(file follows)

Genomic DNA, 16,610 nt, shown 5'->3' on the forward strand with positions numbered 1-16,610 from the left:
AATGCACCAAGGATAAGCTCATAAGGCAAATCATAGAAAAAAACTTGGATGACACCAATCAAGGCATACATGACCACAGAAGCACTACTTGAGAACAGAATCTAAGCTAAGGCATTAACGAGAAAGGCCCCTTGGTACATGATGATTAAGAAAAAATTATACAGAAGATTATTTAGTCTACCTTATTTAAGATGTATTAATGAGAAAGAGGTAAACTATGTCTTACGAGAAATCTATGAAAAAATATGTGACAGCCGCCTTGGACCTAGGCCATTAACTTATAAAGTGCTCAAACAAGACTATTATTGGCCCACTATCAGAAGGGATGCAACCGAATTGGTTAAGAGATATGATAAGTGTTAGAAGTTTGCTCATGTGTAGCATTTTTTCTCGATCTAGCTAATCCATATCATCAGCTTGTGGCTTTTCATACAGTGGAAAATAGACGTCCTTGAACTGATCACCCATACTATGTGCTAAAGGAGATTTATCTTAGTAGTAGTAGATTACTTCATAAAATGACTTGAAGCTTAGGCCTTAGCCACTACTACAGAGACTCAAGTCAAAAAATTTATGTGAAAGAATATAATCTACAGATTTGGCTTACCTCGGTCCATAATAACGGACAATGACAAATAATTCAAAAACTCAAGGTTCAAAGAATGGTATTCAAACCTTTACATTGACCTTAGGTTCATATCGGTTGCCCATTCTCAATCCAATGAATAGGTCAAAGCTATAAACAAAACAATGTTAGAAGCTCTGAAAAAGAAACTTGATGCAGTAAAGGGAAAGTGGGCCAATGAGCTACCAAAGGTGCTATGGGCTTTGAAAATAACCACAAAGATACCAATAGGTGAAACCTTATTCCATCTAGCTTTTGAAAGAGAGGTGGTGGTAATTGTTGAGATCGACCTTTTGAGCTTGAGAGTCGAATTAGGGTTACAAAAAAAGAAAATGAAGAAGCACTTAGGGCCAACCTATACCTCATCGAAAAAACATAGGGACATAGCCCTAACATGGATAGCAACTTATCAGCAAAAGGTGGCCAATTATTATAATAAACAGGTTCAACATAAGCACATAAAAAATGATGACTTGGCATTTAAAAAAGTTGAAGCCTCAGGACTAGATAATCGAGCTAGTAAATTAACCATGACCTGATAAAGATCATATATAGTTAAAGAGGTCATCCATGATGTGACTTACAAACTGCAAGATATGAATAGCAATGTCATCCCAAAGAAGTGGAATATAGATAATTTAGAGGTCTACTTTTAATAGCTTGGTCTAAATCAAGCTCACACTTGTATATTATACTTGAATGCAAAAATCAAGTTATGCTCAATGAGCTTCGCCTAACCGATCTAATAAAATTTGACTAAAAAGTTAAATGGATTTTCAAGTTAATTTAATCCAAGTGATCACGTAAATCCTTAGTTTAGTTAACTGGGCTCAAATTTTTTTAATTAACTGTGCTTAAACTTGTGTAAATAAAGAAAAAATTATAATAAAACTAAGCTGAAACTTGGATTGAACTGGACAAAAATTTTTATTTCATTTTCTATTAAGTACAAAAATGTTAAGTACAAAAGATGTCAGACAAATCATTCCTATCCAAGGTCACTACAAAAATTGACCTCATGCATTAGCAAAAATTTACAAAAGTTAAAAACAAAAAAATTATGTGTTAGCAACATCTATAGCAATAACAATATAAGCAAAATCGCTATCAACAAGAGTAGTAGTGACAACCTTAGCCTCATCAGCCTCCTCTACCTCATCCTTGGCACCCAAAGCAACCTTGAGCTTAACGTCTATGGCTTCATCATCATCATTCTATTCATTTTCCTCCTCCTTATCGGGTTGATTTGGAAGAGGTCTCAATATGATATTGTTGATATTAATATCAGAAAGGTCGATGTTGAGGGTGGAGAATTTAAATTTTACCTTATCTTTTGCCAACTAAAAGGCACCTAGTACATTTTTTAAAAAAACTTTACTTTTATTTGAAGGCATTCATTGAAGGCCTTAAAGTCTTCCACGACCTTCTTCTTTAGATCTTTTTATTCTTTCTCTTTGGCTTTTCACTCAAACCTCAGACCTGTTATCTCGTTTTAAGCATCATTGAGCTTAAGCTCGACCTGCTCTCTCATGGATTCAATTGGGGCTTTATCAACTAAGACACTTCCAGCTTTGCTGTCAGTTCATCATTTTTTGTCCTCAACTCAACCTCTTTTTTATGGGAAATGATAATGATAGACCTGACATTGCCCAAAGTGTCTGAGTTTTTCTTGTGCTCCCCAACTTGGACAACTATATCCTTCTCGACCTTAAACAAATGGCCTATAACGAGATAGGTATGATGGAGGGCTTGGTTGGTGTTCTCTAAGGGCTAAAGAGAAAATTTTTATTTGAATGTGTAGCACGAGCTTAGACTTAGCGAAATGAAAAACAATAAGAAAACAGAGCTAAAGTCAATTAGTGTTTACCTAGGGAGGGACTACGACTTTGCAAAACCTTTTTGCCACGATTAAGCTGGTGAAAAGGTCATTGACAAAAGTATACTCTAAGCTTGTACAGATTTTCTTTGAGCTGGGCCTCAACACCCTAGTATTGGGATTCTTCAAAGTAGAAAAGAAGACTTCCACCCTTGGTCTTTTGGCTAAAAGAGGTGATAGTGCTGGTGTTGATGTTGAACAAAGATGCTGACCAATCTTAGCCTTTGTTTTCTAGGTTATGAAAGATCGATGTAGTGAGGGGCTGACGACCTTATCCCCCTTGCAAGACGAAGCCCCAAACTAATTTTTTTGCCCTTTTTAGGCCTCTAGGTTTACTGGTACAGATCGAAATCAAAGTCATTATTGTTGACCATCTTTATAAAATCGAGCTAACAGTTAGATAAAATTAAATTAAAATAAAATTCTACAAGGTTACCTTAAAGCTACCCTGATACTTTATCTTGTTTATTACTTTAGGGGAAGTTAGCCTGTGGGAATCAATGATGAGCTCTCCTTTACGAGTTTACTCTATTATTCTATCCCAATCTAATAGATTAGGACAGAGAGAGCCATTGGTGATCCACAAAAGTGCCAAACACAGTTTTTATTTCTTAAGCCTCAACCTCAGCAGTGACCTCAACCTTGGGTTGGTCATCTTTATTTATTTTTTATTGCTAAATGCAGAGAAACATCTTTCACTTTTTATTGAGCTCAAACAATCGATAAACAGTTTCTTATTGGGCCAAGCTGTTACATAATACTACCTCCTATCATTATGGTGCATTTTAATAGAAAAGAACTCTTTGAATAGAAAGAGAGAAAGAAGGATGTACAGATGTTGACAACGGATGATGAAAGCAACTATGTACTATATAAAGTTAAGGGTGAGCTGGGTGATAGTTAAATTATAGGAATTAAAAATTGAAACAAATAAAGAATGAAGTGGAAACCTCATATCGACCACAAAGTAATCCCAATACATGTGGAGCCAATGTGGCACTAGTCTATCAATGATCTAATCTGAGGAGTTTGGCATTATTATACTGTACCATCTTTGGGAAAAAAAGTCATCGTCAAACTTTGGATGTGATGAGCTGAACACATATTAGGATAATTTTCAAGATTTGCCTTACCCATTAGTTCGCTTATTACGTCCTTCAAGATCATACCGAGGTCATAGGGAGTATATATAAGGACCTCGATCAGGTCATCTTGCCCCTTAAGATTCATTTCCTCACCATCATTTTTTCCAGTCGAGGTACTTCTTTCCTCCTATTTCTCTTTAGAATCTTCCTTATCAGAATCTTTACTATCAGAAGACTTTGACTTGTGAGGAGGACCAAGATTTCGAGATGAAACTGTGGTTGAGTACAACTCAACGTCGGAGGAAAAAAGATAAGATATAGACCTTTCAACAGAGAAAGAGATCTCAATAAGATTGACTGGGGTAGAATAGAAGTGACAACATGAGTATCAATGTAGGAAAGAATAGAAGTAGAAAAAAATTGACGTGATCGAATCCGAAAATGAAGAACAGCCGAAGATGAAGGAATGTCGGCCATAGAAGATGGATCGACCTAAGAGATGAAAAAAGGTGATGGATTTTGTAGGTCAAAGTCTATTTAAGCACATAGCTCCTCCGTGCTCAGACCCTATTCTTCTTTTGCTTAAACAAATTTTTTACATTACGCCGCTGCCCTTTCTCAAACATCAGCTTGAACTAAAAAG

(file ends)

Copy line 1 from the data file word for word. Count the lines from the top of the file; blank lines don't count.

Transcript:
Genomic DNA, 16,610 nt, shown 5'->3' on the forward strand with positions numbered 1-16,610 from the left: